- Top Tip: Very often a good compromise for a business that relies more on word-of-mouth, appointments or direct-response marketing, allowing a good location without the expense of retail frontage, but be prepared to work hard to get the word out, especially in the beginning. Do everything you can to get exterior signage
- Office Building/Park:
- Amenities, heat, a/c, cleaning often included
- Bathroom may be shared, in hallway, so you don’t have to clean it.
- If in larger building/park, you have a captive audience, especially for early a.m., lunchtime and 5:30 classes, during week
- Not as pricey as prime retail space
- Parking, in suburbs, is often pretty good.
- Easy to locate and market to co-tenants and create “special-corporate” plans.
- Often little or no weekend business
- Little or no retail exposure and rarely permitted exterior signage
- Shared bathrooms in hall may put off some people
- Top Tip: Choose the biggest building you can find. Best for services, programming or products that accommodate business schedules, reach out to co-tenants and assume you’ll be closed on weekends.
- Class B/Off-The-Beaten-Path/Industrial:
- May be able to find unusual, interesting, large space for very reasonable rent.
- Landlord may be more flexible with terms & buildout
- Potential for signage
- Potential to spin unusual location to create cool “buzz” factor and PR.
- Will need to market & do PR to get the word out on an ongoing basis.
- Often requires more expensive buildout and installation of heat, a/c, lighting and floors.
- Top Tip: Often great opportunities that allow for unique, creative space, but be prepared to spend a lot and work harder on marketing and PR to get the word out and keep it out.
Power Location Tip #3—Know Your Demo!
Once you find a space that tickles your soul, you need to learn whether the surrounding neighborhood will tickle your bank account, as well. The big question—how many people within 5-blocks (city) or a 10-minute drive are “your” people? This is the “zone” from which you will draw the vast majority of your customers. So, you need to make sure that enough of the type of people you want to serve live within your client-zone to keep your studio alive.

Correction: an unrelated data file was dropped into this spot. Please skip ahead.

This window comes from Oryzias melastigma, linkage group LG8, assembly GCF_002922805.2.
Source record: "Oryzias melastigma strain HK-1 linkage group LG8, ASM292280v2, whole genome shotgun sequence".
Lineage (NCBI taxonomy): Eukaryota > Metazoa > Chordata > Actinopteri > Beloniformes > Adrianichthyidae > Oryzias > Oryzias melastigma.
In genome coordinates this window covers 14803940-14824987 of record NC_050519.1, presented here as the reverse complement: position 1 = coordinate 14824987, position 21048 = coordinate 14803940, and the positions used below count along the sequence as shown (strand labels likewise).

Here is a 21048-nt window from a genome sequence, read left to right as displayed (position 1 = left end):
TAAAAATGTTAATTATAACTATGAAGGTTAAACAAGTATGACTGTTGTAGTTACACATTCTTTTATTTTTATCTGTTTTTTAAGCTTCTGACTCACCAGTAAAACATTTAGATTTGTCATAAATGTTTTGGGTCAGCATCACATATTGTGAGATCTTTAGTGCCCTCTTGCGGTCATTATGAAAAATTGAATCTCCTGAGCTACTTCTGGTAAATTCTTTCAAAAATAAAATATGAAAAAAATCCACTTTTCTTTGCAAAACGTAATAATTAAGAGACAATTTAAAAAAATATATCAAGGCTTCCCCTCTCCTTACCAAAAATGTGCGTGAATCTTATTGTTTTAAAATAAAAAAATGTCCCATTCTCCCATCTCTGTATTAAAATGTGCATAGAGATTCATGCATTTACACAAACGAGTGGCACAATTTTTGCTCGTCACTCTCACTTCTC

How do you get demographic information? These days, it’s a snap. First, if you are working with a broker, ask them to run a “radius study” of the location, that breaks out demographic information for the 1, 3 and 5-mile circles around the spot. All reputable brokers have access to this. The report will give you information on population size, male/female ratio, household income, age, traffic, competitive businesses, neighboring businesses, working vs. residential headcount and much more. If you are going it alone, check out these online resources:
Another option is to visit one of the large national commercial property databases, like LoopNet.com, find a site near the location you are looking at and then instantly pull up the demographics on that site—FOR FREE. This is also a great resource to find locations in your area.
Power Location Tip # 4—Don’t Be Pressured.
Landlords and brokers will want you to sign a lease as soon as humanly possible. They’re not bad people, but this is how they earn a living. So, you may find yourself exposed to a variety of claims about other people interested or time-limited offers to get you to sign. Evaluate every space thoroughly and objectively and don’t be bullied. Remember the second rule of business, behind the Three L’s…if it sounds too good to be true, it is!
Now, one final giant offer for you…
If you are serious about doing all you can to succeed in creating and launching your small business, you’re not going to want to miss a single upcoming Small Business Toolbox article. So…
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Now, let’s keep the conversation going, ask questions, offer more insights on location for new small businesses and leave thoughts in the comment section below…